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UCC Article 9
University of South Carolina School of Law
Lacy, Philip T.

UCC ARTICLE 9 IN SOUTH CAROLINA
 
I.       SCOPE OF ARTICLE 9 – INTRODUCTION
A.     The usual application of Article 9 is to any transaction that creates a security interest in personal property by contract, typically loans secured by personal property as collateral.
B.     SI – an interest in personal property that secures the pymt of an obligation
C.     Security agmt – contract that creates a SI
D.     Debtor – typically both owes the obligation and grants the SI
E.     Secured party – creditor to whom the SI is granted
F.      Applies to agricultural liens (Statutory lien upon farm products to secure pymt of an obligation for providing goods or services or leasing real property to a debtor engaged in farming operations
G.     Article 9 also applies to the sale of monetary obligations, such as a debtor’s right to receive payments (an account receivable), chattel paper (a writing that evidences both a monetary obligation and a security interest), payment intangibles, and promissory notes.
H.    Consignments—Consignments also fall within the scope of Article 9.
1.       A consignment is a transaction in which a person delivers goods to a merchant for the purpose of sale and the merchant deals in goods of that kind under a name other than that of the person making delivery. If successful, title would pass directly from the owner to the buyer. Under Article 9, the owner of goods is a secured party and the merchant is a debtor.
2.       The definition of consignment under Article 9 excludes goods that were consumer goods when owned by the consignor just prior to the consignment.
a.       Ex: Court recently held that a car was a consumer good because it was for personal use in the hands of the consignor. Thus, there was no Article 9 transaction when he consigned the car to a used car dealer to sell it on his behalf. Thus, the consignor’s interest was not subordinate to the car dealer’s inventory financer (who was a perfected secured party).
3.       The definition of consignment includes situations where the merchant transforms the delivered good into something else prior to sale to the third party.
a.       Ex: Owner entered into agreement with Georgetown Steel that was called consignment agreement. Owner would provide iron bricks to Georgetown for use in making steel but would retain title until Georgetown sold the finished product. Owner did not file a financing statement to protect its consignment. Upon insolvency of Georgetown, Owner tried to reclaim the unprocessed iron bricks in the possession of Georgetown. Owner held this was not a consignment because Georgetown was not a merchant in iron bricks and because the iron bricks were not delivered to Georgetown for the purpose of sale. Court held that the transaction was a consignment. Even though the bricks were processed into steel before sale, the bricks were delivered for the ultimate purpose of sale—even if it was in a different form. Consignee not required to sell the raw form of the goods delivered by the consignor f or such goods to be delivered to the purpose of sale. Court also held that when a person is a merchant with sophisticated knowledge of component parts that are incorporated into its product, it is a dealer with respect to both the finished product and the component part—so it did deal in goods of the kind. Because Owner failed to perfect its security interest in the bricks, the bankruptcy trustee could avoid Owner’s SI under the strong-arm clause.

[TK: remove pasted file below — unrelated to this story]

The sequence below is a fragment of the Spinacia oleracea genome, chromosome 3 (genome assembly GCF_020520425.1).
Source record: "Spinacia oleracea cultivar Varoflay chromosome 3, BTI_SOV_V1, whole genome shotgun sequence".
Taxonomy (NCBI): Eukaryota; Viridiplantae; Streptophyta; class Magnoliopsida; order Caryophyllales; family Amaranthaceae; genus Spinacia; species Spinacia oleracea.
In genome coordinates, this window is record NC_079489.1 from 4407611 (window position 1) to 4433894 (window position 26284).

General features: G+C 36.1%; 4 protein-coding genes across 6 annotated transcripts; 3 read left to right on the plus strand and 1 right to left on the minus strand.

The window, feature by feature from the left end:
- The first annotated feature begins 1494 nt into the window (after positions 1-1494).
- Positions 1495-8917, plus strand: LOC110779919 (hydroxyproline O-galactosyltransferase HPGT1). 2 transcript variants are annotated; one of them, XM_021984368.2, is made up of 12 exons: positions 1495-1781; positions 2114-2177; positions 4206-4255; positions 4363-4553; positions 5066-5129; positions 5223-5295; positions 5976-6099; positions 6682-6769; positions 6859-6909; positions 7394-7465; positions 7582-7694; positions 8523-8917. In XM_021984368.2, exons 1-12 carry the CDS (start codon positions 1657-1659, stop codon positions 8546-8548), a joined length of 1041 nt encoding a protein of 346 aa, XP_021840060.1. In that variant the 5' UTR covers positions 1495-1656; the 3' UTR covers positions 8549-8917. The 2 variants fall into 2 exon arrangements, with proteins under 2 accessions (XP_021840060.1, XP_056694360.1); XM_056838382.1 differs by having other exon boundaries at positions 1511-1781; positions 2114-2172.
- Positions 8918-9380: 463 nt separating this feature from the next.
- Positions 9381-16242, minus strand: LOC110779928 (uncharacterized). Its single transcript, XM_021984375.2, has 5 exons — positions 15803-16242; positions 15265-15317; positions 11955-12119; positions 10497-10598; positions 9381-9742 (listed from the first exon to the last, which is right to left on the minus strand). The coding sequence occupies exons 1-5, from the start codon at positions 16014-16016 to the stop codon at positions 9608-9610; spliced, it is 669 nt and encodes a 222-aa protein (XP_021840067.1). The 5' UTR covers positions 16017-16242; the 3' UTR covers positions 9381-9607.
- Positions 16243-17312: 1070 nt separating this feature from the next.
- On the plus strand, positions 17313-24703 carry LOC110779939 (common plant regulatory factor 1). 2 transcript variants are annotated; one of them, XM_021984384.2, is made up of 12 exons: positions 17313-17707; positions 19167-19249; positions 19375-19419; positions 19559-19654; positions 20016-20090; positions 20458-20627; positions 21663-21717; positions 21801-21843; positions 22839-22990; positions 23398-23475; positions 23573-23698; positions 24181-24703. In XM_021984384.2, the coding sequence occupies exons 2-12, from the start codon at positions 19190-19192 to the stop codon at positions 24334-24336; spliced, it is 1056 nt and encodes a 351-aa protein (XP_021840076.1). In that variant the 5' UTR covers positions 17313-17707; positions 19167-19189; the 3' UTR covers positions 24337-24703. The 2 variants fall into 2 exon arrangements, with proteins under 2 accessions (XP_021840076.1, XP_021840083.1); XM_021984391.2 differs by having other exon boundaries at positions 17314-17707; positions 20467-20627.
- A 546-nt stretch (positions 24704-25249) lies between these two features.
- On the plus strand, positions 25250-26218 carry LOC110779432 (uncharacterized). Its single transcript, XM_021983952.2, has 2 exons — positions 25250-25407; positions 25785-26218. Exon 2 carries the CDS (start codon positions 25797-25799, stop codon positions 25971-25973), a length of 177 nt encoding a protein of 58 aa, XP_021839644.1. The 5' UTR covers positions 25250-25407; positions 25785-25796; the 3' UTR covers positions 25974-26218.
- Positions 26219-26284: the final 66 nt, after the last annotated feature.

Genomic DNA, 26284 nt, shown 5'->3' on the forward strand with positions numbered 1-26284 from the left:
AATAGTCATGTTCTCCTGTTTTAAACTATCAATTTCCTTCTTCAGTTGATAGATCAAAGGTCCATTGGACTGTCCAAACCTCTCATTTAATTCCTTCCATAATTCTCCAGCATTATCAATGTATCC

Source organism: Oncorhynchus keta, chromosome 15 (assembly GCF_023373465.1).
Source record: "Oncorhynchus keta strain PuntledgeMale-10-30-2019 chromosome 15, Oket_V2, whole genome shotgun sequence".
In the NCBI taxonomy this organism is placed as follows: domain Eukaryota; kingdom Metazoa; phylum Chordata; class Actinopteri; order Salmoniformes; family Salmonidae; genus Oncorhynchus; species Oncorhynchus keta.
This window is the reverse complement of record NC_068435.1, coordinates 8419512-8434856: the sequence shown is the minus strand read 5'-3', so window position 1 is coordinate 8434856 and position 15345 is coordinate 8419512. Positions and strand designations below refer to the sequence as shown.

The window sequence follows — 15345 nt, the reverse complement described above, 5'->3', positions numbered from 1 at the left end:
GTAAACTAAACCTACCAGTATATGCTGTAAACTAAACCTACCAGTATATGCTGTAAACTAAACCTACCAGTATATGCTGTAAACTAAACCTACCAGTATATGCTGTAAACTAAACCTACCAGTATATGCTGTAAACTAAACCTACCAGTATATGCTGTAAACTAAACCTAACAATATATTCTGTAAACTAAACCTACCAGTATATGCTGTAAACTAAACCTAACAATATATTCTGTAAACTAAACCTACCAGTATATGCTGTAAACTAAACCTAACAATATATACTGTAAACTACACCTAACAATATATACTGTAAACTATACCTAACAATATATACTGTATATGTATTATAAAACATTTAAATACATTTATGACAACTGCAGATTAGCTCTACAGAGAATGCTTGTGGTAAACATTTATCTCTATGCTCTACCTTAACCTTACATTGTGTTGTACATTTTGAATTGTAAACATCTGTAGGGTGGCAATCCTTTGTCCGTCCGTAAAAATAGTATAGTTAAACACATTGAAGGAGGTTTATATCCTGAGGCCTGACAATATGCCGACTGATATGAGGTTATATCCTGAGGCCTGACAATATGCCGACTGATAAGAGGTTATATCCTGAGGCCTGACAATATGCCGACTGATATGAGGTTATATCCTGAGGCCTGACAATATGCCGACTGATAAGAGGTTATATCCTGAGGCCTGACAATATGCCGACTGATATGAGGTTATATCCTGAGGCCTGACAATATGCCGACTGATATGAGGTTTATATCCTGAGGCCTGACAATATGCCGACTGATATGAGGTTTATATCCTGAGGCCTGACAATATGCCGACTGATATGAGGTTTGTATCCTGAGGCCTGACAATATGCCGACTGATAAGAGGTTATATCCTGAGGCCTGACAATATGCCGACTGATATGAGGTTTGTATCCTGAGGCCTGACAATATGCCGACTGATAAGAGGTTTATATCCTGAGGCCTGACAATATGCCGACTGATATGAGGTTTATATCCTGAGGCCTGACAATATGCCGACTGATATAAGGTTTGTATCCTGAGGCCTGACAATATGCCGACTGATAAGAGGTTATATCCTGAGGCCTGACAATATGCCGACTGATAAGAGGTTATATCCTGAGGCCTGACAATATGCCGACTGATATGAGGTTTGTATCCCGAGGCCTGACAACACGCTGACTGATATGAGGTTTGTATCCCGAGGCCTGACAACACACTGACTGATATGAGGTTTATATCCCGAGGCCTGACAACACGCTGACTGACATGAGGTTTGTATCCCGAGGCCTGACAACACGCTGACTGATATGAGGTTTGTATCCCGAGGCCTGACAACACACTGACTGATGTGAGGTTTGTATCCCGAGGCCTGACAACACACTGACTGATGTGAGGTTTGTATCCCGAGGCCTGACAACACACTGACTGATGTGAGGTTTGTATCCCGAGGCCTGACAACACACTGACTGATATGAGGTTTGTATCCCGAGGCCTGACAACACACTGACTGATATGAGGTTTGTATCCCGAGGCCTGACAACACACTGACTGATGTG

i.         Add’l issue that could come up on Bar: Assume there was also a lender to Georgetown that had a SI on Georgetown

here must be a composite of written documents, signed by the debtor that evidence that a security interest was created.
b.       If the secured party is in possession of the collateral or has control over certain types of collateral like deposit accts, an oral security agreement is enforceable.
c.       If secured party doesn’t have possession or control of the collateral debtor must have authenticated a security agmt that provides a description of the collateral
d.       Sufficient Security Agreement
i.         Must be written or stored in an electronic medium.
ii.       Must create or provide for a SI.
iii.      Need not be a formal security agmt. The writing will be sufficient so long as it evidences that a security interest was actually created.
iv.     A financing statement alone is not sufficient.
e.       Sufficient Authentication
i.         Usually accomplished by being signed by the debtor, but letterhead or encryption with the present intent to adopt are probably sufficient.
f.        Sufficient Description of Collateral
i.         Collateral description sufficient if it reasonably identifies what is described
ii.       Description by collateral type defined by the Code is sufficient except for consumer goods and commercial tort claims.
iii.      Super-Generic Descriptions—A super-generic description in a security agreement is insufficient for attachment. (e.g., “ all property owned by the debtor.”)